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Date: Thu, 7 May 2015 12:49:38 -0400
From: Rich Felker <dalias@...c.org>
To: musl@...ts.openwall.com
Subject: Re: fgetgrent_a questions/review

On Thu, May 07, 2015 at 05:53:43AM -0700, Kevin Bowling wrote:
> Hi,
> 
> I borrowed the fget*ent_a functions to port libnss-cache to FreeBSD because
> the fgetent family of functions are not standard and the musl
> implementations looked clean and compact with a good license.
> 
> https://github.com/google/libnss-cache/pull/1/files#diff-800bf143f84497855c6338a07c19b4af
> 
> I had to make a few changes which may be suitable for musl.  First, getline
> seems to resize the buffer as it pleases but this causes problems since the
> glibc implementation uses fgets and generally something higher up the call
> stack handles the resizing.  Second, the current musl implementation
> doesn't return ERANGE which was necessary to get the caller's (nsswitch)
> code to do the right thing to the buffer.

The way the code is factored in musl, with the internal function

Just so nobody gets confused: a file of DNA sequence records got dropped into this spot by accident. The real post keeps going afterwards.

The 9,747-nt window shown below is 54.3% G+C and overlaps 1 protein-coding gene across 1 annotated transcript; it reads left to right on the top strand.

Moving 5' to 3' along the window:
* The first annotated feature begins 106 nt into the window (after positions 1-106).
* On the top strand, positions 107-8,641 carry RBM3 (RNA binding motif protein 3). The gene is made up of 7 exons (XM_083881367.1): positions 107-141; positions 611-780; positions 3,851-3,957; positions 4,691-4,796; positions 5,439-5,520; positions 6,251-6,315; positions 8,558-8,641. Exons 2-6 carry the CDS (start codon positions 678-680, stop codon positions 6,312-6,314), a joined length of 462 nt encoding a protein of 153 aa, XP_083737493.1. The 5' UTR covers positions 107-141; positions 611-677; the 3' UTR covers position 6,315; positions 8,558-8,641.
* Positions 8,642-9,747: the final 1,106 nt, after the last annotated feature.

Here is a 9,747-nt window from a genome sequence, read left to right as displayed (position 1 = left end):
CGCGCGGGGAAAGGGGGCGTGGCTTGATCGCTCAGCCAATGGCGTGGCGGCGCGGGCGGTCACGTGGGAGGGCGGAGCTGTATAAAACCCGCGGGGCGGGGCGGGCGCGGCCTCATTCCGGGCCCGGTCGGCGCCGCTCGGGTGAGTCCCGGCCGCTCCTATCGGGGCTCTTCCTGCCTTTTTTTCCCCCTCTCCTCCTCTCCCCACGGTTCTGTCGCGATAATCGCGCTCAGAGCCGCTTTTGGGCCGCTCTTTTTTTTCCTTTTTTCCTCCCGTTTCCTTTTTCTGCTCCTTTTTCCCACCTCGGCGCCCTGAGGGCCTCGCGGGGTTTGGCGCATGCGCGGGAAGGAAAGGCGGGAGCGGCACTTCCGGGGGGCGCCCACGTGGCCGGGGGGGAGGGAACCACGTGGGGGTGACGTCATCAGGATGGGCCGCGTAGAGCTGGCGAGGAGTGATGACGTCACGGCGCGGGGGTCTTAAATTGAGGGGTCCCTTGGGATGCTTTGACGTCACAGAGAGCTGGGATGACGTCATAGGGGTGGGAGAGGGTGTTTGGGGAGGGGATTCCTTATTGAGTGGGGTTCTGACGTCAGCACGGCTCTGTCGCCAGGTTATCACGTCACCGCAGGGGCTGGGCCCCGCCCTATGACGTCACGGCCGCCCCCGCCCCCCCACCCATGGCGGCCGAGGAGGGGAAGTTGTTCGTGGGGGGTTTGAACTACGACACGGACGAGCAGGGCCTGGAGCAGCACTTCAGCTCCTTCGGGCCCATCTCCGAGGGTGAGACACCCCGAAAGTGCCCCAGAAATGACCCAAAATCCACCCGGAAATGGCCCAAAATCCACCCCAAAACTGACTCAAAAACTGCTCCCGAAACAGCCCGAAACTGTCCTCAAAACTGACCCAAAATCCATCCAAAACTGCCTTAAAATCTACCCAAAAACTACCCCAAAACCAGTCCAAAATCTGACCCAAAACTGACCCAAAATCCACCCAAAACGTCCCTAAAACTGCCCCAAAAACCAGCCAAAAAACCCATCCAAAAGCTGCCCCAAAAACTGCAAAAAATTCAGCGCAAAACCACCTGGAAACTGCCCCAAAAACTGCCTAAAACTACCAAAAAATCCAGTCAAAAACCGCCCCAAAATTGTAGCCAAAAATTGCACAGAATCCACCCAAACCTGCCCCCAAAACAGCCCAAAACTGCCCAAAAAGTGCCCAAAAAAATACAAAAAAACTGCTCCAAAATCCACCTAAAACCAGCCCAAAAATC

(getgrent_a) being allocating/using getline, is very intentional.
Implementing getgrnam/getgrgid in terms of their *_r versions and
retrying on ERANGE would be possible (albeit inefficient), but
getgrent cannot be implemented that way because it will have messed up
the iterator state already. Minimal code duplication and runtime
efficiency is achieved by having the internal function always succeed
(except on resource errors like ENOMEM or EMFILE/ENFILE) and the
wrapper functions for the *_r interfaces attempt to copy the data into
the caller-provided buffer and report ERANGE if the data doesn't fit.

If a different factoring works better for your project, by all means
use it, but I don't think it would work for what musl needs.

> Finally, I wasn't quite sure what to do with mem and nmem in this case.  I
> made mem static, and pass nmem in in a wrapper function.. but I do not know
> if these are allocated and freed correctly used standalone like this?

I don't know what libnss-cache's API is like, but this sounds
unsuitable. It's definitely not thread-safe or library-safe
(multiple-caller-safe).

Rich

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